The offshore wind industry is expanding rapidly around the world due to several factors enabling this source of renewable energy. Stronger wind resources in offshore areas, lack of social and geographical constraints related to onshore wind power, the evolution of technology, and increasing demand for electricity in coastal regions as a result of a massive increase in population are some of the factors favoring the use of wind energy. The assessment of the potential global capacity that considers the different economic, environmental, and social factors and the dynamics of market, policy, and technology are vital for estimating the competitiveness of offshore wind energy in the future energy profile. There are several studies and technical reports that evaluate the potential of offshore wind energy in different countries or regions. They used a different source of data, metrics, and quantitative approaches in appraising the potential offshore wind power capacity and its cost efficiency. The critical factors that have been considered are geographical, technical, economic, environmental, and social and market elements. This paper provides a systematic review for analyzing the studies that address the potential offshore wind energy around the world and published during the 2000–2016 period. This study highlights the key criteria for assessing the potential for offshore wind energy deployment and the related tools and methods.
Assessing the stock status of mixed and/or multi-species fishery resources is challenging. This is especially true in highly diverse systems, where landed catches are small, but comprise many species. In these circumstances, whole-of-ecosystem management requires consideration of the impact of harvesting on a plethora of species. However, this is logistically infeasible and cost prohibitive. To overcome this issue, selected ‘indicator’ species are used to assess the risk to sustainability of all ‘like’ species susceptible to capture within a fishery resource. Indicator species are determined via information on their (1) inherent vulnerability, i.e. biological attributes; (2) risk to sustainability, i.e. stock status; and (3) management importance, i.e. commercial prominence, social and/or cultural amenity value of the resource. These attributes are used to determine an overall score for each species which is used to identify ‘indicator’ species. The risk status (i.e. current risk) of the indicator species then determines the risk-level for the biological sustainability of the entire fishery resource and thus the level of priority for management, monitoring, assessment and compliance. A range of fishery management regimes are amenable to the indicator species approach, including both effort limited fisheries (e.g. individually transferable effort systems) and output controlled fisheries (e.g. species-specific catch quotas). The indicator species approach has been used and refined for fisheries resources in Western Australia over two decades. This process is now widely understood and accepted by stakeholders, as it focuses fishery dependent- and/or independent-monitoring, biological sampling, stock assessment and compliance priorities, thereby optimising the use of available jurisdictional resources.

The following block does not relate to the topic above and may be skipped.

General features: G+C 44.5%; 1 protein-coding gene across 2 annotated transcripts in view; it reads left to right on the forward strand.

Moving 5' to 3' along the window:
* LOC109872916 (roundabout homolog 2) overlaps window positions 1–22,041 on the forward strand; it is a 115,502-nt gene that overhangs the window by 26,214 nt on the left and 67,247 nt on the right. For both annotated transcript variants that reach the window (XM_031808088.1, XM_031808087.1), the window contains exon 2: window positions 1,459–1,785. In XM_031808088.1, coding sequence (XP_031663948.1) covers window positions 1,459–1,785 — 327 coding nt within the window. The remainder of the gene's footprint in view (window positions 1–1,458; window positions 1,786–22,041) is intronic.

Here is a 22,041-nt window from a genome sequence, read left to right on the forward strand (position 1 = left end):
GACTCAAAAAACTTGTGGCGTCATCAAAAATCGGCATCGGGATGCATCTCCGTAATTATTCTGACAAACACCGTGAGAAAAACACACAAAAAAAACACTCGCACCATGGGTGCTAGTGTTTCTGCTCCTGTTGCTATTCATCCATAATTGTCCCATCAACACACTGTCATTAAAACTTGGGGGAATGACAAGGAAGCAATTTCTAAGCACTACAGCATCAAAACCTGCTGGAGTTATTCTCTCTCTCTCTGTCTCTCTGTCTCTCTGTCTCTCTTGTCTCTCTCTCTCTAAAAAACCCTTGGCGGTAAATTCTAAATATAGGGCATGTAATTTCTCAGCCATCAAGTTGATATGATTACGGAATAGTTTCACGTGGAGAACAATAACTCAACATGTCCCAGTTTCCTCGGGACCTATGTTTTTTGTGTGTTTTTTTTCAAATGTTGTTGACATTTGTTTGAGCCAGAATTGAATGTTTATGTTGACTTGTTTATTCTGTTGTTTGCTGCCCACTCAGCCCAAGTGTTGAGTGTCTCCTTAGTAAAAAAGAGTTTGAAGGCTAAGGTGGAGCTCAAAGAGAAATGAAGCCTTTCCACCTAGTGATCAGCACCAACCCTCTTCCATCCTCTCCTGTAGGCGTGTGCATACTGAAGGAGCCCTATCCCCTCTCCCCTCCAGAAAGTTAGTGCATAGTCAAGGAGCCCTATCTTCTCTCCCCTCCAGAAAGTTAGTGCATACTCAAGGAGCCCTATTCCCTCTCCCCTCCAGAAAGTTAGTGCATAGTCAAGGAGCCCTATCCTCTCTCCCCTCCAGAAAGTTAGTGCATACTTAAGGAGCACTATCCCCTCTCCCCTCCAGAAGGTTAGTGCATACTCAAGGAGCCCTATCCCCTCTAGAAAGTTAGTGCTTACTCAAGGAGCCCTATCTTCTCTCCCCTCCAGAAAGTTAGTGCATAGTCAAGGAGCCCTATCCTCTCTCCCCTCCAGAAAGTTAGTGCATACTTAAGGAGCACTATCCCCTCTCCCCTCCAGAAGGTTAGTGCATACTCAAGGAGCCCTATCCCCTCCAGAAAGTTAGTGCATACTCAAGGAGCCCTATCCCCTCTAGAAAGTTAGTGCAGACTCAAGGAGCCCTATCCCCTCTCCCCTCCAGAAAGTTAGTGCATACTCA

Improper solid waste management practices are harmful to riverine and coastal ecosystems. In the Philippines, the Ecological Solid Waste Management Act (Republic Act No. 9003) decentralized the management structure and mandated Local Government Units (LGUs) to adopt new integrated solid waste management (SWM) plans. However, LGUs often lack the capacity, understanding, and enforcement authority for effective SWM. With minimal SWM awareness leading to socio-economic and environmental problems, alternative management approaches may be effective. This paper discusses the creation and implementation of a community-based program to educate community members and develop sustainable initiatives to improve SWM practices that have been observed to affect riverine and coastal environments in Tabaco City, Albay, Philippines. The Save the Rivers, Save the Seaprogram was designed as a way to engage students and local youth in environmental issues in their communities. The program's first year mobilized a team of students and collected data from a community needs assessment, water quality analyses, and workshops, which we utilized to create a sustainable action plan for the remainder of the program. The action plan provides the program with goals and objectives in order to affect SWM change in Tabaco City's rivers and coastal environments. First-year program and observational findings demonstrated that community-based programs are effective tools for addressing SWM challenges but, to be sustainable, need to co-exist with a supportive and committed LGU.